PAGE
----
When Truth in Taxation statements come in the mail this November, the average Minnesota homeowner will likely see his or her real estate taxes either decline or remain flat for the first time in 12 years, according to projections from the nonpartisan House Research Department. Working- and middle-class Minnesotans are expected to see significant property tax relief, thanks to progressive lawmakers’ work this year overhauling the state’s tax system and increasing education funding.
Property owners in southwestern Minnesota cities are projected see their 2014 taxes decrease significantly more than the statewide average for most property classes. Even before factoring in tax refunds that go directly to property owners, on average existing west-central Minnesota city homesteads are projected to see a nine percent drop in property taxes, compared to a 3.1 percent statewide decline, according to House Research.
When it comes to commercial/industrial properties, owners are projected to see about a 5.6 percent drop in west-central Minnesota cities.
Statewide, Minnesota 2020—a nonpartisan think tank—projects on average homesteads should see a 6.4 percent (more than $200 million) property tax decline once direct refunds are factored in. All classes of property statewide should see a 1.5 percent average property tax cut after accounting for direct refunds. Not enough information is available at this point to pin down central Minnesota averages when including refunds.
This property tax relief is due to a significant shift from past state fiscal policy. Under a decade of “no-new-tax” dogma, state lawmakers balanced recurring budget deficits by cutting aid to cities, counties, and school districts, forcing locals to cut services and raise property taxes.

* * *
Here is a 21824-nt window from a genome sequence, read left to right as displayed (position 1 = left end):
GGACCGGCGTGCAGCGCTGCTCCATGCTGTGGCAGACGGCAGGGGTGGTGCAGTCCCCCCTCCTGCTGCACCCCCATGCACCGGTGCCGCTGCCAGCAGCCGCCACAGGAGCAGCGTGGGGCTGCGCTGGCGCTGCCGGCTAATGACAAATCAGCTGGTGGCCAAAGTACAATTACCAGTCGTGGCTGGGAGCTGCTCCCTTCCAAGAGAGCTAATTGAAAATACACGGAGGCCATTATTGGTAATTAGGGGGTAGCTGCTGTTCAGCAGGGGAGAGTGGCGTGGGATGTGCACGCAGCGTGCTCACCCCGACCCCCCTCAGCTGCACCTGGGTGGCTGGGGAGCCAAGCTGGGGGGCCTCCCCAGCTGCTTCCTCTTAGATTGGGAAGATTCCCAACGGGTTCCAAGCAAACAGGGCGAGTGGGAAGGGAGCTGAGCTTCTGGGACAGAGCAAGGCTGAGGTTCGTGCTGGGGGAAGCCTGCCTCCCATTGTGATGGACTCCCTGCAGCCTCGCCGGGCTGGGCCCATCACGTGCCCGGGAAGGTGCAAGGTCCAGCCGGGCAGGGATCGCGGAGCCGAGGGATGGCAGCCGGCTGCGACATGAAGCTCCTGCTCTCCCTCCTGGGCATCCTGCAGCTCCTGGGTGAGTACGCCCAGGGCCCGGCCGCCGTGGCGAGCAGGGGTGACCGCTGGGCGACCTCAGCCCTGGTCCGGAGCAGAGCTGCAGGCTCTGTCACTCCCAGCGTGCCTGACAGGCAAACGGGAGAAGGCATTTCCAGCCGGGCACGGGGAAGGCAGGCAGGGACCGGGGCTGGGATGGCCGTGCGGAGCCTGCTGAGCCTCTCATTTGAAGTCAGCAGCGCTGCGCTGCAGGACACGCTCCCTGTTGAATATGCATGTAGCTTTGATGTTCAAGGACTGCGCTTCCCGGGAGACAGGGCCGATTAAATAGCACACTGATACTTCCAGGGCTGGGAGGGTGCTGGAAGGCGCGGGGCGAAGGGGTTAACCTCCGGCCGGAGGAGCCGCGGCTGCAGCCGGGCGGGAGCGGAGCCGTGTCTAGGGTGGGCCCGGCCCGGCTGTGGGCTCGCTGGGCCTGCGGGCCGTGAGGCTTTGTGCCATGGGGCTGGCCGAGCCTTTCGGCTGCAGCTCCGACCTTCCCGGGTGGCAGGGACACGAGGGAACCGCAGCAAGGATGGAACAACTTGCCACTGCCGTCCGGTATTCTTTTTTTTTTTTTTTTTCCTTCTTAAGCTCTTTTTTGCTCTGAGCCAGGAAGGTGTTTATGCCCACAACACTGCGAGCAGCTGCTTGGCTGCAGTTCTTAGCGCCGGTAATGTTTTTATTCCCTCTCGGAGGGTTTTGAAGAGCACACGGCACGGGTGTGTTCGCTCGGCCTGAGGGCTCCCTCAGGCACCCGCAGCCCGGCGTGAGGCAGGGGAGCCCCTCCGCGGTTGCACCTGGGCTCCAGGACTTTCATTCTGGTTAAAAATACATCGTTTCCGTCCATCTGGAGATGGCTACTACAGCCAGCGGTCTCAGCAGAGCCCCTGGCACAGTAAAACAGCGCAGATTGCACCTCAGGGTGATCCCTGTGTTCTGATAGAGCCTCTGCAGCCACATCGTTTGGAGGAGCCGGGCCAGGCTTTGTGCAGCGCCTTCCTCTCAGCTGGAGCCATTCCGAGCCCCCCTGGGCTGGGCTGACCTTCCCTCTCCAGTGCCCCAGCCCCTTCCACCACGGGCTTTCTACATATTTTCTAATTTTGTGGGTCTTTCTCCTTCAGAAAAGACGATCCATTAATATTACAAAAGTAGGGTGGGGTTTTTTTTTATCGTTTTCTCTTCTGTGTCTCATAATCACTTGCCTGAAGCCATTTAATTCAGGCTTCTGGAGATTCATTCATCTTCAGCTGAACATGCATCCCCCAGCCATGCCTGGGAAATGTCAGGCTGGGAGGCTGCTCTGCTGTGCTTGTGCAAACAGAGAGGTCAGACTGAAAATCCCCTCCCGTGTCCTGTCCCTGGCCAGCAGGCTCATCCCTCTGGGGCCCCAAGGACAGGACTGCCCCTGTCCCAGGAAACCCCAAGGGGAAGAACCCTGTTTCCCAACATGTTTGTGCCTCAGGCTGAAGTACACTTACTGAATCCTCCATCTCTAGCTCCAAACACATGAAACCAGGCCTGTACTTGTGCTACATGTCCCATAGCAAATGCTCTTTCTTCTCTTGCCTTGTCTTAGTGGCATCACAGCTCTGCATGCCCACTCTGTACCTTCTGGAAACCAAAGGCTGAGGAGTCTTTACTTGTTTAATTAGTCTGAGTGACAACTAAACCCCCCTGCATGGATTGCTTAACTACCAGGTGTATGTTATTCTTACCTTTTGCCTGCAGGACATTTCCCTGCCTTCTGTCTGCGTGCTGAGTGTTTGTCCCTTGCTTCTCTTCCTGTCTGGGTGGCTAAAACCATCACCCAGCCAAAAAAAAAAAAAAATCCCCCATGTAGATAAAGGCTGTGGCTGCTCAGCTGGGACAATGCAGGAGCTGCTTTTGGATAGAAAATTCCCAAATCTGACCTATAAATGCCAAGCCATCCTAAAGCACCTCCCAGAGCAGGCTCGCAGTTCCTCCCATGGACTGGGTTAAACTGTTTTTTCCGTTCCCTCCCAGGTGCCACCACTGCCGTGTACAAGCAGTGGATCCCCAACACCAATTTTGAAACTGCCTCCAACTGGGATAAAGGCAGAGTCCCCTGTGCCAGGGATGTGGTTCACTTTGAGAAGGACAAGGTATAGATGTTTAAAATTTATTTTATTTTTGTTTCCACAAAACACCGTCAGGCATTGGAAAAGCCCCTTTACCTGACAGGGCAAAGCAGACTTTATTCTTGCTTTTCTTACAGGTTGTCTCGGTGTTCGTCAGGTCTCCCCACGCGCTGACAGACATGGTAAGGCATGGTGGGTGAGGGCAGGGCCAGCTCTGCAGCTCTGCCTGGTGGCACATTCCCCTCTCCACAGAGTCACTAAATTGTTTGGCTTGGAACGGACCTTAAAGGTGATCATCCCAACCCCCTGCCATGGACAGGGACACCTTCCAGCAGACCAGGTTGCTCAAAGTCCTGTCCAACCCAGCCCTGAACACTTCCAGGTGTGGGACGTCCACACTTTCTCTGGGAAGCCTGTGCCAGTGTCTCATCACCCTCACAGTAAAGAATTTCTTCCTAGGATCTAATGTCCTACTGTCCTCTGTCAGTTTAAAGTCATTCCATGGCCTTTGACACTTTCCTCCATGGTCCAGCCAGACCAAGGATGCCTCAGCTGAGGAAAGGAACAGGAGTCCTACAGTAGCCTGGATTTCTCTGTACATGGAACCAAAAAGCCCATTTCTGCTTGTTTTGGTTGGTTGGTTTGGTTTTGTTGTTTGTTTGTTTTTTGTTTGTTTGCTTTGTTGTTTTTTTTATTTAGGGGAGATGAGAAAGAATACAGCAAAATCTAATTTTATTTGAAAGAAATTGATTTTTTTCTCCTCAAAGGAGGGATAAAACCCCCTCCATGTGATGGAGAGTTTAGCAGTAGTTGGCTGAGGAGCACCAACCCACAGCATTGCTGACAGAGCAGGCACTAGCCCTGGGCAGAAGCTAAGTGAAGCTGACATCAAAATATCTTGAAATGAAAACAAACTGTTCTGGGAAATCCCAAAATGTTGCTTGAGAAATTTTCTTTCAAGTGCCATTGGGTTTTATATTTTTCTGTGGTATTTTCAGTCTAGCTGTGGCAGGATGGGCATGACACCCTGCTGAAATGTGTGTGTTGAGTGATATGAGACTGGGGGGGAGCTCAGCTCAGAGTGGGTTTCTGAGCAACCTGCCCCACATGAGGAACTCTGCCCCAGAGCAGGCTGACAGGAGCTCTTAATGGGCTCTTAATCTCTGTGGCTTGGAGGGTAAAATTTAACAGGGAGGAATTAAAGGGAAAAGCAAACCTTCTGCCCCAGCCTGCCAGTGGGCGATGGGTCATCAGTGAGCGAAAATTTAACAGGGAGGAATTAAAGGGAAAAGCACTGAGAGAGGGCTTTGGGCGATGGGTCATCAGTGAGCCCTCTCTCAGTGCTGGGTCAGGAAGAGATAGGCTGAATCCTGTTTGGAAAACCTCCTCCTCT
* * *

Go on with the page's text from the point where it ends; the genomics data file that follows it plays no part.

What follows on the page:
In Granite Falls for example, Local Government Aid (LGA) had been cut significantly from 2002 to 2013, falling from $398 to $253 per capita in constant 2013 dollars. This represented a 45 percent aid cut to the city’s budget in 2013 dollars. As was the case throughout Minnesota, city leaders cut services and increased property taxes.
New state revenue and a refined funding formula enacted last spring will provide each city a modest LGA boost.
A bipartisan Minnesota legislature first distributed LGA in 1972 in an attempt to ensure all the state’s communities had adequate funding to provide a base level of services, such as police, fire, and libraries. Adjusting for inflation and population growth, city aid peaked in 1990. By 2013, total city aid was less than half of what it was in 2002 and less than a third of what it was during the 1990 peak. Not surprisingly property taxes had risen.
Since 2003, LGA cuts, county aid reductions, and a 15 percent inflation-adjusted per pupil state education funding cut, translated not only into higher property taxes, but cuts in education, public safety, libraries, parks, and city infrastructure. To help reverse these trends, the 2013 legislature invested $80 million in additional LGA funding beginning in 2014 and nearly one-half billion for schools.
Page 2 of 2 - Looking just at city LGA, the real per capita LGA of all Minnesota cities is still only half of what it was in 2002, even after the $80 million increase approved by the Legislature for 2014.
Property taxes are among the most unfair taxes because they aren’t based on the ability to pay. Minnesota legislature and Governor Dayton have brought fairness back to Minnesota’s tax system by investing in Local Government Aid and other forms of property tax relief. These actions will ensure that southwestern Minnesota cities will have the police, fire and other public services needed to maintain vibrant communities and a thriving local economy.
Matt Entenza, is a Senior Fellow and Jeff Van Wychen is the Director of Tax Policy with Minnesota 2020, a progressive think tank focused on what really matters: education, health care, transportation, clean energy, and economic development.